The other day, there was this news item about the New Pension System that reminded me of a tale from the Panchatantra. The news item was about the recommendations that the Parliamentary Standing Committee on finance had made about the pension bill and here’s the story that it reminded me of.
A small female mouse was going about its timid way when an eagle scooped it up in its claws. However, as the eagle flew along, it accidentally dropped the mouse into the hands of a sadhu. The holy man had no children so it turned the mouse into a girl and brought it up as his daughter. The years went by and the girl grew up to be a great beauty. When she became of marriageable age, the sadhu decided that it wanted a powerful son-in-law. His first choice was obviously the sun, whose light powers the whole world. However, the girl was not enthusiastic about the match. She said that the sun was too hot. So the sadhu asked the sun if anyone else was as powerful as him. The sun pointed to clouds since the clouds could cover and dim the sun’s glory. However, the girl said that the cloud was dark and cold. The sadhu then asked the cloud if there was anyone better than him. The cloud said that the wind could blow him away whenever it wanted to. But the wind wasn’t quite the mate that the girl was looking for. She said that the wind was too fidgety.
The doting father, not having access to matrimonial websites, asked the wind to suggest a better match. The wind pointed to the mountain, who could stop the wind in his way. However, the girl thought the mountain too rough. Now, it was the turn of the mountain to make a suggestion. The mountain though about it and said that it had to be the mouse, because the mouse could bore a hole through the mountain. This, the girl liked. The mouse was willing too, and the sadhu heaved a sigh of relief. He then fulfilled his filial duty by turning the girl back into her original form and marrying her off to her chosen husband. And so eventually, the mouse girl became a mouse because that’s was she was best suited to.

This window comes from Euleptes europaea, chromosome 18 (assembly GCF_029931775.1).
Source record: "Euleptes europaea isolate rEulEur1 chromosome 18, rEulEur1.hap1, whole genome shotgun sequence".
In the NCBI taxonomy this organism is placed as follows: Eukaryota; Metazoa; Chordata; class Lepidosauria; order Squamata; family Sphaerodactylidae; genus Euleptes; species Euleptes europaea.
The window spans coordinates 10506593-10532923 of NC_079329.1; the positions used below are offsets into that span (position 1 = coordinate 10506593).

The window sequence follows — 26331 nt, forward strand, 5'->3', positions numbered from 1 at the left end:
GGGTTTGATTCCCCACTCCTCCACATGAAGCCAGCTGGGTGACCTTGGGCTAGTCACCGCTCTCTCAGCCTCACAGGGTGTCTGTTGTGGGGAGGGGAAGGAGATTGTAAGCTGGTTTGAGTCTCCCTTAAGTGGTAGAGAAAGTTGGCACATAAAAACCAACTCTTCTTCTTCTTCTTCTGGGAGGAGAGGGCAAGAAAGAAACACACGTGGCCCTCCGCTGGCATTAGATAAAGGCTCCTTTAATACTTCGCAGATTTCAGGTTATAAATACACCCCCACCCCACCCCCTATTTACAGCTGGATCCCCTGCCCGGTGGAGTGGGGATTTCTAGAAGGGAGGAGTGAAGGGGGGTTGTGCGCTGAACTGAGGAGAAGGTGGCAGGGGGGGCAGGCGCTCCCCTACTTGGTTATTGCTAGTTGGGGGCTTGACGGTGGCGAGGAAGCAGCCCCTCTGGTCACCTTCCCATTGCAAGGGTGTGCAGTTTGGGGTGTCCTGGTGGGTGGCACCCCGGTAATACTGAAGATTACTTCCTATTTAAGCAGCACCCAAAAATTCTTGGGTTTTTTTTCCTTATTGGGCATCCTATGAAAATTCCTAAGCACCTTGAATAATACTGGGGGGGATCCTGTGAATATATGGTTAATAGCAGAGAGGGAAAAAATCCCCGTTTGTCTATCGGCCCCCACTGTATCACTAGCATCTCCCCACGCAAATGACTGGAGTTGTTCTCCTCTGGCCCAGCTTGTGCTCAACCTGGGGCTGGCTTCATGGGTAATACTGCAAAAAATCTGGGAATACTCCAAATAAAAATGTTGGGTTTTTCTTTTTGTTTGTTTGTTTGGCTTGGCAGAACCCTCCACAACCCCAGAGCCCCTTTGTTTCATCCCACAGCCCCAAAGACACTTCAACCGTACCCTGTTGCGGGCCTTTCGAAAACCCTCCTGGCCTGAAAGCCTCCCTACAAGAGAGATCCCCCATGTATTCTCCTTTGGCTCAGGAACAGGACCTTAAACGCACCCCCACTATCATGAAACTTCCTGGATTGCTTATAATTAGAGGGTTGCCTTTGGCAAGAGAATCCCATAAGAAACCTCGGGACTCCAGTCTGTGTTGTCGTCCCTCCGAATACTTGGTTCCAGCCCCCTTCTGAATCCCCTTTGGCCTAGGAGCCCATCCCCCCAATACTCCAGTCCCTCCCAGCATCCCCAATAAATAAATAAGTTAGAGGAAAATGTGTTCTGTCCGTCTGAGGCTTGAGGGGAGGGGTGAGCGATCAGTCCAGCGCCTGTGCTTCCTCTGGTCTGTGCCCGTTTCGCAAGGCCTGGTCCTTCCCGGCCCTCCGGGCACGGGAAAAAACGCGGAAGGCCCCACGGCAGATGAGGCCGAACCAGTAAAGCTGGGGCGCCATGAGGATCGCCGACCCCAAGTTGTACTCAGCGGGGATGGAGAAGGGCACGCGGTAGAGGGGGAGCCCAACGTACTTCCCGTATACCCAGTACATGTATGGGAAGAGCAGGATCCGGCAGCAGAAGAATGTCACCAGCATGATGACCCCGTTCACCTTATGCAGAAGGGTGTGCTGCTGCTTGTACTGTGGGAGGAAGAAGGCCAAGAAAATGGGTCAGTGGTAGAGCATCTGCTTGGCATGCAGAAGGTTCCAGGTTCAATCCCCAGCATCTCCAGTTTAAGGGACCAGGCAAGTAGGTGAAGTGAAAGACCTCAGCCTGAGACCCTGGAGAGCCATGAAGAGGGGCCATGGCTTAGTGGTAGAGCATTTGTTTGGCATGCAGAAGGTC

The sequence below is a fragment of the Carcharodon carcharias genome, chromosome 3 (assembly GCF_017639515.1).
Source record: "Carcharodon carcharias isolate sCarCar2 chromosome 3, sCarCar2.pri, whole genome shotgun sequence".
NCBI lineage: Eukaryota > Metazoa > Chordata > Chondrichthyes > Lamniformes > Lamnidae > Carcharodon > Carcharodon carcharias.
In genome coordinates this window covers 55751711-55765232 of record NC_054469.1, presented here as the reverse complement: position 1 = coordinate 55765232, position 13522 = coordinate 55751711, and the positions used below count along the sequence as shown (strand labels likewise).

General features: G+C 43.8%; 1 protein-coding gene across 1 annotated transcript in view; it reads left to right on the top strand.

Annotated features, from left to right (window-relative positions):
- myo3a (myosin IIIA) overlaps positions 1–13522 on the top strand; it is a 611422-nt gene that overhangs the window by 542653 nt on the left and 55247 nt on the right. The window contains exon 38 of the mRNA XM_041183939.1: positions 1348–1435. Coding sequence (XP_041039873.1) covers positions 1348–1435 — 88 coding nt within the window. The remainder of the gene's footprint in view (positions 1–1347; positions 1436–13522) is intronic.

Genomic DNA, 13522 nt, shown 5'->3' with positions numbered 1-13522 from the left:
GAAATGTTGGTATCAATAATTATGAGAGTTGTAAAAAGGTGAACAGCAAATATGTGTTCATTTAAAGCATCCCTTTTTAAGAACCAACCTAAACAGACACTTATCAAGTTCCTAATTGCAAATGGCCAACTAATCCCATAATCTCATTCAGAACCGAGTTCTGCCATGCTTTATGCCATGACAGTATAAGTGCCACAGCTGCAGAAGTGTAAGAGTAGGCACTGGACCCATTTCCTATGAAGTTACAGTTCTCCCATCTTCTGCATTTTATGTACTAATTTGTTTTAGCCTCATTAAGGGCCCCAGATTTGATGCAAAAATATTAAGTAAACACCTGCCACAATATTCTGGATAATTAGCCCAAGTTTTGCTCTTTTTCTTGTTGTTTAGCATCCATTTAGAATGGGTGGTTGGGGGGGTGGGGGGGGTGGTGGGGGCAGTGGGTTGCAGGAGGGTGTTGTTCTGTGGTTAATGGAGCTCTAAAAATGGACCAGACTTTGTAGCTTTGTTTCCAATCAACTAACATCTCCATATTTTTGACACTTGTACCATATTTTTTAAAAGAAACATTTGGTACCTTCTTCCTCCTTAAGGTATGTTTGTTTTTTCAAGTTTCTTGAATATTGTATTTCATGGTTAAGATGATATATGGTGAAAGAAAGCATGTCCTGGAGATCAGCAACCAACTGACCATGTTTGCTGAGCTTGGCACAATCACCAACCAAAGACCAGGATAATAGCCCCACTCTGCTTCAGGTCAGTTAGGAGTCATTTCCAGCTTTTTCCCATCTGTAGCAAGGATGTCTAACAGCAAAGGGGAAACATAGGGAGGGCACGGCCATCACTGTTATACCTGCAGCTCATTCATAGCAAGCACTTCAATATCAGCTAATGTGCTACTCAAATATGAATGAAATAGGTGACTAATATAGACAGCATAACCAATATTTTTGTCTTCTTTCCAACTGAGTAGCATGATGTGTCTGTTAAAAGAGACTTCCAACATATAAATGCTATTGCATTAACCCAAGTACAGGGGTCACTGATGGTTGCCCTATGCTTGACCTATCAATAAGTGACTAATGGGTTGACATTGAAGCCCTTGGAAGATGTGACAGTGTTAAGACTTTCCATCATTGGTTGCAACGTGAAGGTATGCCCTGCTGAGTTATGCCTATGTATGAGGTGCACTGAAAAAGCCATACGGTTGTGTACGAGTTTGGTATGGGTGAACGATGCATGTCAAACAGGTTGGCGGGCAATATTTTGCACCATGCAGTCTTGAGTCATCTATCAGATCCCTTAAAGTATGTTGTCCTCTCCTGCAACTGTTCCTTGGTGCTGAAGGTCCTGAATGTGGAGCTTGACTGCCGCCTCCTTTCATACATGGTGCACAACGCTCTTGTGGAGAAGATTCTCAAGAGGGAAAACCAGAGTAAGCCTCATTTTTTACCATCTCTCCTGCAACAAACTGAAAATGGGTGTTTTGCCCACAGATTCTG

Meanwhile, the parliament’s standing committee on finance has recommended that the New Pension System be converted to a guaranteed returns system in which the government should guarantee a return that should be at least equal to the EPFO returns. I guess it doesn’t matter that we’ve just had about a decade’s worth of activity focused on the fact that the Government cannot continue funding pensions. That India must switch to a defined contribution system and that this would incidentally also solve the problem of the unorganised sector’s retirement benefits. The whole point of the pension reforms was that even though the government couldn’t guarantee a pension, a long-term, market-linked system could provide enough safety with superior returns. In any meaningful way, the recommendation that the new system must be based on a government guarantee means that it’s back to the drawing board, with the additional problem that the only way of solving the original problem has now been ruled out. Now we’ve all recently heard a great deal about how a parliamentary democracy should function and how the will of the people is best expressed through the elected representatives, so I guess that’s that. The people have spoken. Whatever happened over the last decade was basically the sun and the wind and the mountains and so on. Eventually, the grand new retirement benefit system has turned into the mouse that it was destined to be; and will presumably live happily ever after in the EPFO’s company and the government will shell out whatever is needed to fill any gap.